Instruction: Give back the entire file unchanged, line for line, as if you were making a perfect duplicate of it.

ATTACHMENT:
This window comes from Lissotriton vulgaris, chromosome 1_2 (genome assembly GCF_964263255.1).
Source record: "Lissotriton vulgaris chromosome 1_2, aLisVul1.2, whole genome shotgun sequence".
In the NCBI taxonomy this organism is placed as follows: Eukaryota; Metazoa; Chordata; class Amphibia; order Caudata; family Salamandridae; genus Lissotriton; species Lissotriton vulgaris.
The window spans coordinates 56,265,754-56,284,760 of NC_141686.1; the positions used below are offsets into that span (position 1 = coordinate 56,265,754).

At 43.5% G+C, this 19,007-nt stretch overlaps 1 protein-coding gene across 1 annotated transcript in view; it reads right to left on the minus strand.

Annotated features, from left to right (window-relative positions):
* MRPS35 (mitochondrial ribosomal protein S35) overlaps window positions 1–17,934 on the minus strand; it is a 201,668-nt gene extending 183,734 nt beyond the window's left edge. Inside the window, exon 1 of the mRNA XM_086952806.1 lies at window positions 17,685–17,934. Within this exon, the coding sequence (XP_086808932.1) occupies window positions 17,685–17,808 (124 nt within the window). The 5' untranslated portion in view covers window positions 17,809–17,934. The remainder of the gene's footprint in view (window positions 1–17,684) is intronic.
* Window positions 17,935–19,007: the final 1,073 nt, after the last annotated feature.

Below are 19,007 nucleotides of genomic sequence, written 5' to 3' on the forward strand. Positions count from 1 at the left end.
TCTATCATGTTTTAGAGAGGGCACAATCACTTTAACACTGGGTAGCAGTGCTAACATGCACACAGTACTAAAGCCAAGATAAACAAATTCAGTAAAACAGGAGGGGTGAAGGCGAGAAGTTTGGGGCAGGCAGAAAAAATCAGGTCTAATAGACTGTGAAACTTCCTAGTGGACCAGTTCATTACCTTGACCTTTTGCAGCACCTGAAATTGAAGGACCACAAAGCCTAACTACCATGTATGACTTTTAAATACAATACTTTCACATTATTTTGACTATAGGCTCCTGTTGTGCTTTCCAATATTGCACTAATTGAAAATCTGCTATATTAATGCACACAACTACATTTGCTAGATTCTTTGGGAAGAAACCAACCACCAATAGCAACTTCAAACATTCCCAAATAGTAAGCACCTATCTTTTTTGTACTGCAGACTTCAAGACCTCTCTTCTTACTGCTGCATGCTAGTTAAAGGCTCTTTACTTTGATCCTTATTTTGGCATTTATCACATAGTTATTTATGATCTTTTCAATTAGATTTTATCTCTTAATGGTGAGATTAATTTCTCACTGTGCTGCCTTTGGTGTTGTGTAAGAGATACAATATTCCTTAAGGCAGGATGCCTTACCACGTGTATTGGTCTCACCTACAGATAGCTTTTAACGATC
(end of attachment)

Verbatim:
This window comes from Lissotriton vulgaris, chromosome 1_2 (genome assembly GCF_964263255.1).
Source record: "Lissotriton vulgaris chromosome 1_2, aLisVul1.2, whole genome shotgun sequence".
In the NCBI taxonomy this organism is placed as follows: Eukaryota; Metazoa; Chordata; class Amphibia; order Caudata; family Salamandridae; genus Lissotriton; species Lissotriton vulgaris.
The window spans coordinates 56,265,754-56,284,760 of NC_141686.1; the positions used below are offsets into that span (position 1 = coordinate 56,265,754).

At 43.5% G+C, this 19,007-nt stretch overlaps 1 protein-coding gene across 1 annotated transcript in view; it reads right to left on the minus strand.

Annotated features, from left to right (window-relative positions):
* MRPS35 (mitochondrial ribosomal protein S35) overlaps window positions 1–17,934 on the minus strand; it is a 201,668-nt gene extending 183,734 nt beyond the window's left edge. Inside the window, exon 1 of the mRNA XM_086952806.1 lies at window positions 17,685–17,934. Within this exon, the coding sequence (XP_086808932.1) occupies window positions 17,685–17,808 (124 nt within the window). The 5' untranslated portion in view covers window positions 17,809–17,934. The remainder of the gene's footprint in view (window positions 1–17,684) is intronic.
* Window positions 17,935–19,007: the final 1,073 nt, after the last annotated feature.

Below are 19,007 nucleotides of genomic sequence, written 5' to 3' on the forward strand. Positions count from 1 at the left end.
TCTATCATGTTTTAGAGAGGGCACAATCACTTTAACACTGGGTAGCAGTGCTAACATGCACACAGTACTAAAGCCAAGATAAACAAATTCAGTAAAACAGGAGGGGTGAAGGCGAGAAGTTTGGGGCAGGCAGAAAAAATCAGGTCTAATAGACTGTGAAACTTCCTAGTGGACCAGTTCATTACCTTGACCTTTTGCAGCACCTGAAATTGAAGGACCACAAAGCCTAACTACCATGTATGACTTTTAAATACAATACTTTCACATTATTTTGACTATAGGCTCCTGTTGTGCTTTCCAATATTGCACTAATTGAAAATCTGCTATATTAATGCACACAACTACATTTGCTAGATTCTTTGGGAAGAAACCAACCACCAATAGCAACTTCAAACATTCCCAAATAGTAAGCACCTATCTTTTTTGTACTGCAGACTTCAAGACCTCTCTTCTTACTGCTGCATGCTAGTTAAAGGCTCTTTACTTTGATCCTTATTTTGGCATTTATCACATAGTTATTTATGATCTTTTCAATTAGATTTTATCTCTTAATGGTGAGATTAATTTCTCACTGTGCTGCCTTTGGTGTTGTGTAAGAGATACAATATTCCTTAAGGCAGGATGCCTTACCACGTGTATTGGTCTCACCTACAGATAGCTTTTAACGATC